USF professor prepares for cruise of a lifetime
Published: Tuesday, March 19, 2013
Updated: Tuesday, March 19, 2013 00:03
Sitting back in his desk chair wearing aviator shades and a leather jacket, Africana Studies professor Bryan Shuler appeared to be completely at ease in his office despite his upcoming adventure on a National Geographic cruise bound for West Africa as a cultural expert.
“It’s really exciting for me,” he said. “I’m psyched. It’s been a break-neck eight weeks.”
Scholars and explorers across the world seek National Geographic cruises, which cost roughly between $29,000 and $55,000. Serving the most interested learners, the trips are less of a luxury vacation upon a floating city — like most well-known cruises — and more of a cultural expedition to explore an unfamiliar land.
With only eight weeks until his adventure begins, Shuler’s expedition will not be his first to Africa.
During his years as a graduate student in composition at USF, Shuler applied and was invited to be the composer in residence for the national dance company of Ghana. He wanted to study the relationship between musicians and dancers, and had been working as an accompaniment to both USF and professional dance companies.
“I went over believing that I was just going to go over as a composer,” Shuler said. “I became enthralled with the culture, not only in Ghana but throughout West Africa.”
Soon after, Shuler was awarded a Fulbright fellowship at the dance company located in Accra, Ghana, where his father once lived.
“When I returned from Africa to go to FSU, I was already stamped with the assumption that I was an Africanist and I didn’t put that name on myself,” he said.
While working in Ghana, Shuler began to take an interest in ethnomusicology — a branch of anthropology which is the study of a culture through its music. While at FSU, Shuler took courses in the subject and upon his return to USF began teaching in the music department as an ethnomusicologist. However, over the years he has taught much more, such as dance and cartography.
Shuler was recommended for the National Geographic cruise as cultural expert by another anthropologist who has worked for National Geographic in the past.
“This is definitely a great honor to be associated with National Geographic and Lindblad. They have an international reputation,” Shuler said. “It was a truly great honor to be recommended by a peer, who was recognized in the anthropology community who is an author and definitely has set his place.”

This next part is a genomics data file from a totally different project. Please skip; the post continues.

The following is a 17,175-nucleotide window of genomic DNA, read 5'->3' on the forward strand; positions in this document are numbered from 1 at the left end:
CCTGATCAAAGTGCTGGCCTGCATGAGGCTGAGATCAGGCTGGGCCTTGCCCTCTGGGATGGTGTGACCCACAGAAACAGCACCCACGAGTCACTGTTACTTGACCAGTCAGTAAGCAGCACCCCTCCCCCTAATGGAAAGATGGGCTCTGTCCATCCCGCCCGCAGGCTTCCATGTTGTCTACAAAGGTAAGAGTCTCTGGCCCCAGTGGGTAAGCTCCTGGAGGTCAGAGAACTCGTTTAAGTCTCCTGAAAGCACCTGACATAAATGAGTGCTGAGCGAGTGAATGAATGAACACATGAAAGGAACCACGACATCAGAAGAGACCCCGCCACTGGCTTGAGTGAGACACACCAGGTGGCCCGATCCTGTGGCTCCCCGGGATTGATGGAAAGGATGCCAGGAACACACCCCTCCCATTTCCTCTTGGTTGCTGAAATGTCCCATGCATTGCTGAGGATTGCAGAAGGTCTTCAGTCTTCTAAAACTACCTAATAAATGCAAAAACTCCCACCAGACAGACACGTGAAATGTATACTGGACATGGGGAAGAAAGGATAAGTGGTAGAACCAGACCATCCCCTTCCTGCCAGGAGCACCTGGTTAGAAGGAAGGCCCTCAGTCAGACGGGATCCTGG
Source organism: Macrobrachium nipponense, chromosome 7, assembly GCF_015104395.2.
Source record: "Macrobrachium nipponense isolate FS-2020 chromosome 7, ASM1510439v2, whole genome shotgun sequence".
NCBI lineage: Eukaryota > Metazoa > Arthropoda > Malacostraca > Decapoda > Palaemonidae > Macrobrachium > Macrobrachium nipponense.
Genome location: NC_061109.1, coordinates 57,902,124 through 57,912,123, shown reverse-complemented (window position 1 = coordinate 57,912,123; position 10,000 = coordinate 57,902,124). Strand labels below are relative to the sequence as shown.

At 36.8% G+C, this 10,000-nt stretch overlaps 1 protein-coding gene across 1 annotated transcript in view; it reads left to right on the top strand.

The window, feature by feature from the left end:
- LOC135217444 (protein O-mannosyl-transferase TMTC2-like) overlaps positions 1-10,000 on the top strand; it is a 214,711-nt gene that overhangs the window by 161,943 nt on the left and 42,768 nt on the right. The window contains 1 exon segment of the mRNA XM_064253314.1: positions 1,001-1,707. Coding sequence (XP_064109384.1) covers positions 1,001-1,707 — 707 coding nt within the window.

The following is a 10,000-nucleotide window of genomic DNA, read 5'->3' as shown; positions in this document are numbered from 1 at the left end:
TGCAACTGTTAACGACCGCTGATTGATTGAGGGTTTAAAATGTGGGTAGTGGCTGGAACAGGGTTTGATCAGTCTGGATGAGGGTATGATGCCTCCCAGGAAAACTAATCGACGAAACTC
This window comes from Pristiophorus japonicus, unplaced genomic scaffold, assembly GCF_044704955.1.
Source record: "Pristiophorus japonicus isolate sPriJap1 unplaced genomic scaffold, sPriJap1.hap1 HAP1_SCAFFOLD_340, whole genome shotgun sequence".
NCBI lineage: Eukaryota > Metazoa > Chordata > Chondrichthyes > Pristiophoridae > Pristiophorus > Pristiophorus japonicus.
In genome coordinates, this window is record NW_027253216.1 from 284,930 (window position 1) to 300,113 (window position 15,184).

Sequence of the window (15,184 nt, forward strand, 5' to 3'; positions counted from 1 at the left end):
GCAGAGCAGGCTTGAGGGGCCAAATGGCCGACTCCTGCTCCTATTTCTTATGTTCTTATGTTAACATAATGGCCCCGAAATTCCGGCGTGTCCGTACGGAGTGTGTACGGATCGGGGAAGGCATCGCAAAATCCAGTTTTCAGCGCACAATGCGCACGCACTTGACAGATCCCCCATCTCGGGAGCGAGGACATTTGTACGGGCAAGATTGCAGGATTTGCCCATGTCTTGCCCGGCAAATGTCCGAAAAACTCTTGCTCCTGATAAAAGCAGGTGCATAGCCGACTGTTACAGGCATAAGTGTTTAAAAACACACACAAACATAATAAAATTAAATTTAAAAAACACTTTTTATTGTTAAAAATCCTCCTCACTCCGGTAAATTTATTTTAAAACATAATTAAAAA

Shuler’s expedition on the National Geographic Explorer was put together by National Geographic and Lindblad, a group that has been specializing in running expeditions fordecades. The cruise, which left March 18, will visit 17 countries through sea and land excursions during a 37 day period.
“We’ll go into rainforests, we’ll walk into villages, probably go up the Congo River (and) we’ll visit pigmy villages,” Shuler said. “We’re going to hit something extremely unusual in every one of those 17 countries.”
While the trip is called a cruise, for Shuler, it’s a work expedition.
He will give eight formal lectures with power points and will accompany the groups during the land excursions to guide 148 guests through their immersion of the West African culture.
“It’s jam-packed with so many countries so quickly,” Shuler said.
In addition to preparing his work for National Geographic, Shuler also needed to prepare his students for his absence. Temporarily, Shuler organized lectures for face-to-face classes including Dr. Roy Copeland and Phil Gans, a holocaust survivor.
“The priority of teaching was so important that when they offered me the position the first question that came out of my mouth was ‘will I have reliable computer access to teach my classes while I’m gone?’ If the answer is yes, I’m in. If the answer is no I’m going to beg apologies,” Shuler said. “I realize that I have a commitment to my students, I have a commitment to this university and if that commitment was able to stay intact while I’m traveling great, if not then this commitment was actually prioritized over National Geographic.”
Shuler said he wants to share the knowledge he has gained through this and his past experiences with his students to broaden their horizons and prepare them for the future.
“You always have to expand yourself,” Shuler said. “I believe that knowledge is power, and I believe that the more educated a people are, the more power the individual and the people have over anything. The more educated a people are, the freer they are.”